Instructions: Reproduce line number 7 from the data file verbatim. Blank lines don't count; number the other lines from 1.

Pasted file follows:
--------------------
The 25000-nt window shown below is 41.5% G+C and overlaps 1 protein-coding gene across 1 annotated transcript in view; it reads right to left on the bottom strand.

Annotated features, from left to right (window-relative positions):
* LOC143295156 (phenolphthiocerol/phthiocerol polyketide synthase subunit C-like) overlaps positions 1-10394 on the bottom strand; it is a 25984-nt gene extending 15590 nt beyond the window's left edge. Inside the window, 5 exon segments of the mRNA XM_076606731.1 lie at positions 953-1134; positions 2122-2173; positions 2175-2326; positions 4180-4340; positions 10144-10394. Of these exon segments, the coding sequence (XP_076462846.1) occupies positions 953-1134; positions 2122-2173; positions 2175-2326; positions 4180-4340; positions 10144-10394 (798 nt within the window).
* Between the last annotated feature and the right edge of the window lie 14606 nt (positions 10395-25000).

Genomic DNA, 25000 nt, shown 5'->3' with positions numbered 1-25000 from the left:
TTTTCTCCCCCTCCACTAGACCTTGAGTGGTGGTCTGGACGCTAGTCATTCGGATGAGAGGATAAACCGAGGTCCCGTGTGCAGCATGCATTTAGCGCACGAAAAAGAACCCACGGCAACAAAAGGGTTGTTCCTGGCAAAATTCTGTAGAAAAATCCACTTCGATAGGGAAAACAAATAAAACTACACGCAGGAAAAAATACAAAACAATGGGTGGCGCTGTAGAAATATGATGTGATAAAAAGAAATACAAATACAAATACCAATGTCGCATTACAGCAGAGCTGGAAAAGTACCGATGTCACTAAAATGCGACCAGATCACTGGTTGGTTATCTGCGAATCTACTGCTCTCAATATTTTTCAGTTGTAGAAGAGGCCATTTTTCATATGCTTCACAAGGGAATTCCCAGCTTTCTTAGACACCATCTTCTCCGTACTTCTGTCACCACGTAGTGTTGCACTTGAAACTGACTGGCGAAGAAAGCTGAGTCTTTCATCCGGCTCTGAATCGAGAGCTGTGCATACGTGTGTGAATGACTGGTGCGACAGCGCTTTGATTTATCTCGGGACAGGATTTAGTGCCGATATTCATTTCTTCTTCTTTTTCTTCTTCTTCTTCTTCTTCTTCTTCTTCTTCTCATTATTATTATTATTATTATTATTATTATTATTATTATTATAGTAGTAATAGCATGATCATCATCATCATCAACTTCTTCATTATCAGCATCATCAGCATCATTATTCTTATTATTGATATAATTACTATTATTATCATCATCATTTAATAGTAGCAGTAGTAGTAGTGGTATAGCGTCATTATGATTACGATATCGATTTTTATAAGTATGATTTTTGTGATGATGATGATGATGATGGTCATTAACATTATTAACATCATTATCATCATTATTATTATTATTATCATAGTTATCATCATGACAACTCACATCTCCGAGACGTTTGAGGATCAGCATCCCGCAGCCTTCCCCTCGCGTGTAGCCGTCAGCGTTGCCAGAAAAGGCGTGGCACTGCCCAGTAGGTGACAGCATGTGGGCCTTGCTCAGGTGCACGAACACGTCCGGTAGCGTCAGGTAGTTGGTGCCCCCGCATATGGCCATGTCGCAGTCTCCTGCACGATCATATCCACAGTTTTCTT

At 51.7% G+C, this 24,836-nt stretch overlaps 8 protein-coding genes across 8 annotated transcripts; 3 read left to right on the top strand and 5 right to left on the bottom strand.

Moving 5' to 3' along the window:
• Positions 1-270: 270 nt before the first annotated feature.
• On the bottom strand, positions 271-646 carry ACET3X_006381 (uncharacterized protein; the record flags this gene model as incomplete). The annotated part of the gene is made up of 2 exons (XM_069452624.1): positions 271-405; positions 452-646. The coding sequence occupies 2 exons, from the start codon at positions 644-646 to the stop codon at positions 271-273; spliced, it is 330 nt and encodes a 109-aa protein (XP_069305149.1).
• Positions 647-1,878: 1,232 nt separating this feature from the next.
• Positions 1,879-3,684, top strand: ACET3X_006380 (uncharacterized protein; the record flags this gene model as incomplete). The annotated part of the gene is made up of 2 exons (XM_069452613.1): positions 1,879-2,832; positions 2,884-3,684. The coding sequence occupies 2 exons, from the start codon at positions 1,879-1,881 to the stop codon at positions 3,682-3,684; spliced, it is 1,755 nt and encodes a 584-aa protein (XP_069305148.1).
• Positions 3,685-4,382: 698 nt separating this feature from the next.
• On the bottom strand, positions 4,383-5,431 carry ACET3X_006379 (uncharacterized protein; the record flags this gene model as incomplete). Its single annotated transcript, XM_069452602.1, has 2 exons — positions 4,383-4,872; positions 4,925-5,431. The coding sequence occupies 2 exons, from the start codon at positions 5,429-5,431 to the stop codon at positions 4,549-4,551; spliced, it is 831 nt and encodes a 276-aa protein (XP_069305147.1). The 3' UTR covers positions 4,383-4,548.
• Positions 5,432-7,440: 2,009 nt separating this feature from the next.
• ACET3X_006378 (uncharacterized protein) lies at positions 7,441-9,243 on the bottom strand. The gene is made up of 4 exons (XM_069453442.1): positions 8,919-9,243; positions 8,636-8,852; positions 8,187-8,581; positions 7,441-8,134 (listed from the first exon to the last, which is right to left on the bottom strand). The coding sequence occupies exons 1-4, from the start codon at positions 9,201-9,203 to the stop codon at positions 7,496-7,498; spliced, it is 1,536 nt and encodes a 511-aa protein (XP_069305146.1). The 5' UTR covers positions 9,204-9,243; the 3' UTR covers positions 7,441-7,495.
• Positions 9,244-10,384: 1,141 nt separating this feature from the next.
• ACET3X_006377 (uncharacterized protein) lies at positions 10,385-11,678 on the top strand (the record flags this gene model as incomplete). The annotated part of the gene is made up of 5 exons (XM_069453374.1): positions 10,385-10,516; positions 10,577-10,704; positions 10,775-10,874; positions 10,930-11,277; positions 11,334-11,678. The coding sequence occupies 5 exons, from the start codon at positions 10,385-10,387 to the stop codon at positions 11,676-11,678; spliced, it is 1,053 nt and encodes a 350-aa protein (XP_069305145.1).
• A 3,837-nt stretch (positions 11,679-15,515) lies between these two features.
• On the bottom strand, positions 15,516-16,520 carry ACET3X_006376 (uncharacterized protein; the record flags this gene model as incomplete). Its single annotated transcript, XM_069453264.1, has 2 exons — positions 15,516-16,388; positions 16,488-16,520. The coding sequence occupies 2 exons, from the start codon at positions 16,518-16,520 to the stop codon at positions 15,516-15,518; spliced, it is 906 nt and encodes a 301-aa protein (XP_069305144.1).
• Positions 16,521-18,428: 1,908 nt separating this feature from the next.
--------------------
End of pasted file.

At 51.7% G+C, this 24,836-nt stretch overlaps 8 protein-coding genes across 8 annotated transcripts; 3 read left to right on the top strand and 5 right to left on the bottom strand.